A Window Into Zeta and Modular Physics

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Klaus Kirsten, Floyd L. Williams
Cambridge University Press, May 24, 2010 - Mathematics - 351 pages
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This book provides an introduction to (1) various zeta functions (for example, Riemann, Hurwitz, Barnes, Epstein, Selberg, and Ruelle), including graph zeta functions; (2) modular forms (Eisenstein series, Hecke and Dirichlet L-functions, Ramanujan's tau function, and cusp forms); and (3) vertex operator algebras (correlation functions, quasimodular forms, modular invariance, rationality, and some current research topics including higher genus conformal field theory). Various concrete applications of the material to physics are presented. These include Kaluza-Klein extra dimensional gravity, Bosonic string calculations, an abstract Cardy formula for black hole entropy, Patterson-Selberg zeta function expression of one-loop quantum field and gravity partition functions, Casimir energy calculations, atomic Schrödinger operators, Bose-Einstein condensation, heat kernel asymptotics, random matrices, quantum chaos, elliptic and theta function solutions of Einstein's equations, a soliton-black hole connection in two-dimensional gravity, and conformal field theory.
  

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Contents

Basic zeta functions and some applications in physics
101
Zeta functions and chaos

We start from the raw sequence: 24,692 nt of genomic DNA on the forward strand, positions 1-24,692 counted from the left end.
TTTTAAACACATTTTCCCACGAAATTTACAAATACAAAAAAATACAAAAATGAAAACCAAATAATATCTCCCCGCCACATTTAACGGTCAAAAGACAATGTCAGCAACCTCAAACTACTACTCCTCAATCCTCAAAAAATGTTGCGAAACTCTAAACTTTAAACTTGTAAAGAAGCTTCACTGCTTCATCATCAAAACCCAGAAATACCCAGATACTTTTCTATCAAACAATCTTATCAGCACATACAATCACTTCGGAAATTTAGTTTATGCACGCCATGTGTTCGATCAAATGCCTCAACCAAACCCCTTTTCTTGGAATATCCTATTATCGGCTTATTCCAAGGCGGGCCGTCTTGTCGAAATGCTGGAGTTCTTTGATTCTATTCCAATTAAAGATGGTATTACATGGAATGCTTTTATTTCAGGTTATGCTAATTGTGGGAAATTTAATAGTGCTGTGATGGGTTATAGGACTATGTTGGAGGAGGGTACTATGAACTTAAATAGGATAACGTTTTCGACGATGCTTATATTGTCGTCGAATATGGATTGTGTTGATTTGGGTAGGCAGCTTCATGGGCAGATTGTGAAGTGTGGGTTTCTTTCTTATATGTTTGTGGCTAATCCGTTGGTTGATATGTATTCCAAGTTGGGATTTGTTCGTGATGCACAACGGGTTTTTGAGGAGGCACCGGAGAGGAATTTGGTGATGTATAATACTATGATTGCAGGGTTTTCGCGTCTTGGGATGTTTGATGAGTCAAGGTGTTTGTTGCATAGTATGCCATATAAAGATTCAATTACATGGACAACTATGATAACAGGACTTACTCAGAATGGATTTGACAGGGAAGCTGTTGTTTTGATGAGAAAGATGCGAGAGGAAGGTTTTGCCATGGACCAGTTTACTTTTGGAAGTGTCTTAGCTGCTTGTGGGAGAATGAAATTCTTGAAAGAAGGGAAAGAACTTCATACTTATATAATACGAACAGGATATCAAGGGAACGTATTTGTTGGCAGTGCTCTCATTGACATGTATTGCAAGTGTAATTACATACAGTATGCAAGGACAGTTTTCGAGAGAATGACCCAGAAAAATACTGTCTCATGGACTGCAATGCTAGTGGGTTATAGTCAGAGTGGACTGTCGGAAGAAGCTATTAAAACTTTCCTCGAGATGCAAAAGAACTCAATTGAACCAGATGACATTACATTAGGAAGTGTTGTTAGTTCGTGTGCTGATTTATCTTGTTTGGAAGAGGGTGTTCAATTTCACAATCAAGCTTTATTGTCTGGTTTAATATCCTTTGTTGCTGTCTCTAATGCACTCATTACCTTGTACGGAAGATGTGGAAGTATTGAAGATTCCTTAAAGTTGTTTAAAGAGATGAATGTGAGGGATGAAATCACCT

145
Analytic continuation and functional equation of
146
Vertex operators and modular forms
183
Research Lectures
279
How a soliton illuminates a black hole
295
Functional determinants in higher dimensions using contour integrals
307
since j1nsj D 1nRes 1n1Cı on Sı with
319
The role of the PattersonSelberg zeta function of a hyperbolic cylinder
329
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About the author (2010)

Dr Klaus Kirsten is a Professor of Mathematics at Baylor University. He is the author of Spectral Functions in Mathematics and Physics (2002) and more than 100 refereed articles in international journals.

Floyd L. Williams is Emeritus Professor of Mathematics at the University of Massachusetts, Amherst. He has edited or authored 27 books and published 78 research papers in math and physics journals. Williams has given more than 100 invited lectures at numerous universities in America and in some 20 different countries around the world.

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